Diversity marks Stevie Nicks’ solo

(Chris Walter / Getty Images)

Stevie Nicks Bella Donna (1981)

Fleetwood Mac singer borrows some hard-edged help from Petty.

Pop Album Reviews:
STEVIE NICKS, Bella Donna, Modern Records. MR38-139.

What’s particularly attractive about Stevie Nicks’ solo plunge is the musical and stylistic diversity she has layered Bella Donna with. In the past, Nicks has cloaked herself exclusively in the simplistic sort of “June/moon/spoon” romanticized mysticism one might expect from someone who publishes her songs under the trade name of “Welsh Witch” music.

The first time one heard “Rhiannon” in 1976, it was an interesting touch. But after creamy cuts like “Sisters of The Moon” and “Gold Dust Woman,” it was easy to grow tired of hearing Nicks cheapen D.H. Lawrence to a sulky pop beat.

Here she comes off as a more accomplished, wide-ranging writer and singer. Much of the improvement comes from her hooking up with the rock-oriented producer/engineer team of Jimmy lovine and Shelly Yakus. In addition, Tom Petty and his band have provided the instrumentation and the result is a harder, punchier sound than the gooey pudding whipped up on the past couple Fleetwood Mac LPs.

The centerpiece cut, “Edge of Seventeen,” might have been an effort to listen to on Rumours or Tusk, but here all the lines like “just like the white winged dove” and “but the sea changes colours” (note the affected spelling of that last word — Welsh witch indeed!) are buoyed up by the punchy arrangements.

The Petty connection is interesting and made slightly more intriguing by the fact that Nicks seems to have unintentionally one-upped Petty. She sang on the relatively weak “Insider” that showed up on his recent Hard Promises LP and in return got one of the better new Petty songs, “Stop Draggin’ My Heart Around.” The passion of the piece suits Nicks well, and it’s a bit of a relief to hear her sing it in her husky voice rather than have to listen to the whiny version Petty might have turned out.

Besides Petty and the Heartbreakers, Nicks gets good use out of other familiar names. Eagle Don Henley adds some nice vocals to a pretty version of Waylon Jennings’ and Jessie Colter’s “Leather and Lace” while another Eagle, Don Felder, joins Nicks and Henley on the final piece on the record, the 1975 Nicks composition “The Highwayman.” E Street pianist Roy Bittan plays on “Edge of Seventeen,” “After the Glitter Fades” and “Leather and Lace,” and he also gets a writing credit for some very distinctive opening chords added to “Think about It.”

Past all the outside input, however, Bella Donna is Stevie Nicks’ record and it’s surprising how attractive she and it are. In addition to the previously mentioned doubts, it’s an acknowledged fact that Nicks’ voice is a delicate instrument that is beginning to fail. Overlooking the benefits of pacing one’s self in the studio (as opposed to the nightly strain of concerts), Nicks is in very full voice here. She belts out the country-style “After the Glitter Fades” without hesitation and only on “Kind of Woman” does her voice start to crack or fade.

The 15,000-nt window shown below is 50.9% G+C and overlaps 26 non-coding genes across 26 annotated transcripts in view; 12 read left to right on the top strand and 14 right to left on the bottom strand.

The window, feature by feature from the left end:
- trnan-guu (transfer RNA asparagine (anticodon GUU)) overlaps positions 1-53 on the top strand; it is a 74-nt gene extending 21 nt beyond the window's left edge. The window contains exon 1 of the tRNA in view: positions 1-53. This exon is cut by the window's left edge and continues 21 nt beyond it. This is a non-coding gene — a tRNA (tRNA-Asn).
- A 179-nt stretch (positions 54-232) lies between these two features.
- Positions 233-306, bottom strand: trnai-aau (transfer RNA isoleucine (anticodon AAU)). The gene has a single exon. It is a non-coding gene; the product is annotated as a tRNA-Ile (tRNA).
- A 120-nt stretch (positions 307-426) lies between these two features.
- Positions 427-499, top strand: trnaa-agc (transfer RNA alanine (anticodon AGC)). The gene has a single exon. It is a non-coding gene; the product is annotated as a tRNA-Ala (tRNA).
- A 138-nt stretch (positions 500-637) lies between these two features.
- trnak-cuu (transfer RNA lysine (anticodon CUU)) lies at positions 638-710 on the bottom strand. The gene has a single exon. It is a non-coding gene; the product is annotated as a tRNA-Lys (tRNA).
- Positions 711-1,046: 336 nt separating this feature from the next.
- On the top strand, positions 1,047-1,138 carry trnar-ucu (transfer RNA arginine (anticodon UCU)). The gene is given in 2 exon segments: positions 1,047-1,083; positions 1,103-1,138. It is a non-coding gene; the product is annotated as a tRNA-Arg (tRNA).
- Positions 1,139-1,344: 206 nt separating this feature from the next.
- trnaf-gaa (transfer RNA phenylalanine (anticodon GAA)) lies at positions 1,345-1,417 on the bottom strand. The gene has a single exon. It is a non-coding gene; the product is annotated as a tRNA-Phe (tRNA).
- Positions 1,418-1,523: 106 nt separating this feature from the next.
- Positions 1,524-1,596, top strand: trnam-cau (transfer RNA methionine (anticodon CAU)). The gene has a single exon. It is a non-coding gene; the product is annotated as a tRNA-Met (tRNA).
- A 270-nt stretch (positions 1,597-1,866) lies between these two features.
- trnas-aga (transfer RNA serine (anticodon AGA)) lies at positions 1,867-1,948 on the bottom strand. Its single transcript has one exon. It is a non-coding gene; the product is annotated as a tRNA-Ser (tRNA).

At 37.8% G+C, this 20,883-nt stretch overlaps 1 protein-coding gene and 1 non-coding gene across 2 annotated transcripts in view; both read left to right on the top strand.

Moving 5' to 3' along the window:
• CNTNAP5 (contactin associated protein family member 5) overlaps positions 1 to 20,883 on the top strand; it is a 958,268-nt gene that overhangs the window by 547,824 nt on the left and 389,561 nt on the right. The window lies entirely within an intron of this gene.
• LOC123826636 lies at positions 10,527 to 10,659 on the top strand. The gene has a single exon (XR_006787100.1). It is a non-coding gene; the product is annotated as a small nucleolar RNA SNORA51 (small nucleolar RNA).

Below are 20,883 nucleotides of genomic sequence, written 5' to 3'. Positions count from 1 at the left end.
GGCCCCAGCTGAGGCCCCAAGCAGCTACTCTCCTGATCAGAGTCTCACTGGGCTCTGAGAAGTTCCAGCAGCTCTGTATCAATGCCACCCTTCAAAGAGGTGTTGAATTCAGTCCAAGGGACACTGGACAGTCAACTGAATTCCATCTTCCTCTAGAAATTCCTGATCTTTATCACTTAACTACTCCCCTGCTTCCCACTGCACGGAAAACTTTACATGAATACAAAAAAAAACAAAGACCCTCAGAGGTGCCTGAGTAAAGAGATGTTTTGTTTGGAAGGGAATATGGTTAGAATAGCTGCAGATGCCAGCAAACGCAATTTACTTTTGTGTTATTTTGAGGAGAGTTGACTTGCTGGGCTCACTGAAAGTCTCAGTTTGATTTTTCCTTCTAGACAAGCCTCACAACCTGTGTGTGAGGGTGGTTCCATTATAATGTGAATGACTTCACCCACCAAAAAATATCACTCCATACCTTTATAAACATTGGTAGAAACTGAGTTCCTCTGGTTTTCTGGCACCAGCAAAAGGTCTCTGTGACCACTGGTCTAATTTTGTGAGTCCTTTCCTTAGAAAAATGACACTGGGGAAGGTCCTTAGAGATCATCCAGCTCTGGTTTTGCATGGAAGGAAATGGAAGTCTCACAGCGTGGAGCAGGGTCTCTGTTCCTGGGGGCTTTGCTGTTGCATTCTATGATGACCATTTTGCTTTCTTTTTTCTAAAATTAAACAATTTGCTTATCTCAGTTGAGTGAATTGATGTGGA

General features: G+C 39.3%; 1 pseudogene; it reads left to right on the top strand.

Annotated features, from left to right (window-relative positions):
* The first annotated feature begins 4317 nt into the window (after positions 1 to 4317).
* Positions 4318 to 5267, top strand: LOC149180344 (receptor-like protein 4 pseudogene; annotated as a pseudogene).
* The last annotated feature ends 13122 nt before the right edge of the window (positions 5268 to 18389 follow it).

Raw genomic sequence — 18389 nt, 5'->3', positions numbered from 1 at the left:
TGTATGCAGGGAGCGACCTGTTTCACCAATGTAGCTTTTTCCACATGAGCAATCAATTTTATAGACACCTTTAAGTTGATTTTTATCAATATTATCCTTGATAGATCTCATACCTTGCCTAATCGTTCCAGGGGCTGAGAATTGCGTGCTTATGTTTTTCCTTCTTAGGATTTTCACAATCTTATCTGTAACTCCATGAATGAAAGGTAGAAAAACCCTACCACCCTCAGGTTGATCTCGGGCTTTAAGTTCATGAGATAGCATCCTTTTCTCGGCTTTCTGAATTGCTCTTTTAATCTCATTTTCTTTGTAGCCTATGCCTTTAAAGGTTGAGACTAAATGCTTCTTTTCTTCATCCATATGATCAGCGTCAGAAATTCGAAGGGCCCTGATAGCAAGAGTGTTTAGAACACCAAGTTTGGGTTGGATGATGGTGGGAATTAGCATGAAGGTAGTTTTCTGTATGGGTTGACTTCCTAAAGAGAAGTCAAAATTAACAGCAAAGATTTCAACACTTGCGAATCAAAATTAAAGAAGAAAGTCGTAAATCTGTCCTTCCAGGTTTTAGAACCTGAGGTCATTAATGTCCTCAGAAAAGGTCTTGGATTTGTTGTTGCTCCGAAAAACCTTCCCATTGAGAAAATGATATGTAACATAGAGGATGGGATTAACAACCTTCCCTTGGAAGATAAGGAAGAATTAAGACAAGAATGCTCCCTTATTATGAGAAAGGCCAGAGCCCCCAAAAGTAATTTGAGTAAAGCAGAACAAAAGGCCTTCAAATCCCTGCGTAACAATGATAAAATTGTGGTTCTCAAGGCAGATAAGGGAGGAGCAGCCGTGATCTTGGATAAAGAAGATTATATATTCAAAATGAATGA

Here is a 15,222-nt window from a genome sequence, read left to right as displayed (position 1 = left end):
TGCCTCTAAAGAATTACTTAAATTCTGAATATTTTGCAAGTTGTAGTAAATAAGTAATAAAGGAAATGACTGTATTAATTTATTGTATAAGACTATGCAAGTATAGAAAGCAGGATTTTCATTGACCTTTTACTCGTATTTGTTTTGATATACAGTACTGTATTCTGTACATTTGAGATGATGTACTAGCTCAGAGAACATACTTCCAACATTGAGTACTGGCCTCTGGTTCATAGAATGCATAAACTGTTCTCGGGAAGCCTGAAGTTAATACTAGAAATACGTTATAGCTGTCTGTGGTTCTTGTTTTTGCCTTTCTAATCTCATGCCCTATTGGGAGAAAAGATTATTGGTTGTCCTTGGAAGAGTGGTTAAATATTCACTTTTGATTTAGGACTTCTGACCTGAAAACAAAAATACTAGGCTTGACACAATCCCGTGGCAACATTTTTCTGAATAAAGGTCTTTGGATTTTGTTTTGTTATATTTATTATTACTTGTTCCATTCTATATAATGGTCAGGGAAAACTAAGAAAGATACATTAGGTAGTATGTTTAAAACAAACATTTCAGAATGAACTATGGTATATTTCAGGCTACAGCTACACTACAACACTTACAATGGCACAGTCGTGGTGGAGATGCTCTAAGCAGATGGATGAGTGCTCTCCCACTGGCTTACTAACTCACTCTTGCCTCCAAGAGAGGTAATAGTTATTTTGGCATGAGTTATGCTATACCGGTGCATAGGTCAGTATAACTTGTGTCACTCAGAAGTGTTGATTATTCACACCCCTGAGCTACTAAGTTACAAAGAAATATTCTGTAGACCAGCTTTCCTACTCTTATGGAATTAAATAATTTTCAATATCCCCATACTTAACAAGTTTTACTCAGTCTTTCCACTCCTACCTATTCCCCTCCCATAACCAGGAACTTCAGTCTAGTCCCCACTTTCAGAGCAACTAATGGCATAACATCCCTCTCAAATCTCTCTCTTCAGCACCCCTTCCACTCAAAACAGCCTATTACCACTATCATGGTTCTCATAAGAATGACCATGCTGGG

Unlike Rickie Lee Jones, another singer who steeps herself in romanticism on a new solo album, Nicks is not as demanding or penetrating a writer. On the other hand, Nicks hasn’t fallen into the trap of self-absorption that alienates the listener from Jones’ Pirates — Nicks the writer is easily understood and enjoyed. The title track is slightly obscured by the foggy passions that are Nicks’ preoccupation, but other numbers like “How Still My Love” and “Outside the Rain” are effective pieces of mood and affection.

The only letdown in Bella Donna stems from this accessibility. In truth, these generally appealing songs don’t have a lot of impact when added up as an album. Nicks is not a Chrissie Hynde or even a Pat Benatar when it comes to generating vocal excitement — obviously, she’s not a fullblown rocker like those two, yet as a stylist she doesn’t quite generate the energy that other stylists like Linda Ronstadt or Joan Armatrading can turn out. There are points during some of the cuts, like “The Highwayman” or “Kind of Woman,” that are emotionally flat and unaffecting.

Still, one has to give Nicks credit for shaping a much fuller and better LP than her work with Fleetwood Mac might have indicated she was capable of. Her name alone and the tie-in with Petty virtually assure Bella Donna sales. It’s nice that there are actually some songs here worthy of that status.

C.P. Smith / Santa Ana Orange County Register / August 9, 1981
(This article was transcribed by Stevie Nicks Info)

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